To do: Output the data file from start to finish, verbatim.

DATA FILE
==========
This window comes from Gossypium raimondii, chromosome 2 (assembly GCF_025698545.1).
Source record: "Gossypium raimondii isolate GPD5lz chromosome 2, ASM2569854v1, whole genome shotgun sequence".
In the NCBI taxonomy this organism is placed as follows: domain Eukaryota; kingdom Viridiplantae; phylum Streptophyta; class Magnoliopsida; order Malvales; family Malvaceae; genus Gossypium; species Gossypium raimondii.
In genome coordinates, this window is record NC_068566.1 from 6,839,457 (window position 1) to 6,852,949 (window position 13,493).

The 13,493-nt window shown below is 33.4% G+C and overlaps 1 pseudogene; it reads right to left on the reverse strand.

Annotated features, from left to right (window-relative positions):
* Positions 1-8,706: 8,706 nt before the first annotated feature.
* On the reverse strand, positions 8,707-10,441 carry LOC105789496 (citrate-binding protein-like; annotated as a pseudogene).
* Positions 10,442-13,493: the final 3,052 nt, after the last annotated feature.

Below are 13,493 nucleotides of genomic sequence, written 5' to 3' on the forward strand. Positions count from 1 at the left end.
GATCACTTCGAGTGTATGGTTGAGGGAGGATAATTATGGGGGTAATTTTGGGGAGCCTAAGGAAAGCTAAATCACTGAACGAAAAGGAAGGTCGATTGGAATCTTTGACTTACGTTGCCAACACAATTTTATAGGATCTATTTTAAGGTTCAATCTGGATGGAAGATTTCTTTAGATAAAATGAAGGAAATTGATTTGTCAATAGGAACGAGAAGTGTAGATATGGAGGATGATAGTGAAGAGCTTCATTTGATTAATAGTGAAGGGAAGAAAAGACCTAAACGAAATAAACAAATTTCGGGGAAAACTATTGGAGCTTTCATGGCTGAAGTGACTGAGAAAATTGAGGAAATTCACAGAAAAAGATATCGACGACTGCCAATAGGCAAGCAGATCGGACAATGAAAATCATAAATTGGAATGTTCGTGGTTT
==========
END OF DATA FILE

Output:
This window comes from Gossypium raimondii, chromosome 2 (assembly GCF_025698545.1).
Source record: "Gossypium raimondii isolate GPD5lz chromosome 2, ASM2569854v1, whole genome shotgun sequence".
In the NCBI taxonomy this organism is placed as follows: domain Eukaryota; kingdom Viridiplantae; phylum Streptophyta; class Magnoliopsida; order Malvales; family Malvaceae; genus Gossypium; species Gossypium raimondii.
In genome coordinates, this window is record NC_068566.1 from 6,839,457 (window position 1) to 6,852,949 (window position 13,493).

The 13,493-nt window shown below is 33.4% G+C and overlaps 1 pseudogene; it reads right to left on the reverse strand.

Annotated features, from left to right (window-relative positions):
* Positions 1-8,706: 8,706 nt before the first annotated feature.
* On the reverse strand, positions 8,707-10,441 carry LOC105789496 (citrate-binding protein-like; annotated as a pseudogene).
* Positions 10,442-13,493: the final 3,052 nt, after the last annotated feature.

Below are 13,493 nucleotides of genomic sequence, written 5' to 3' on the forward strand. Positions count from 1 at the left end.
GATCACTTCGAGTGTATGGTTGAGGGAGGATAATTATGGGGGTAATTTTGGGGAGCCTAAGGAAAGCTAAATCACTGAACGAAAAGGAAGGTCGATTGGAATCTTTGACTTACGTTGCCAACACAATTTTATAGGATCTATTTTAAGGTTCAATCTGGATGGAAGATTTCTTTAGATAAAATGAAGGAAATTGATTTGTCAATAGGAACGAGAAGTGTAGATATGGAGGATGATAGTGAAGAGCTTCATTTGATTAATAGTGAAGGGAAGAAAAGACCTAAACGAAATAAACAAATTTCGGGGAAAACTATTGGAGCTTTCATGGCTGAAGTGACTGAGAAAATTGAGGAAATTCACAGAAAAAGATATCGACGACTGCCAATAGGCAAGCAGATCGGACAATGAAAATCATAAATTGGAATGTTCGTGGTTT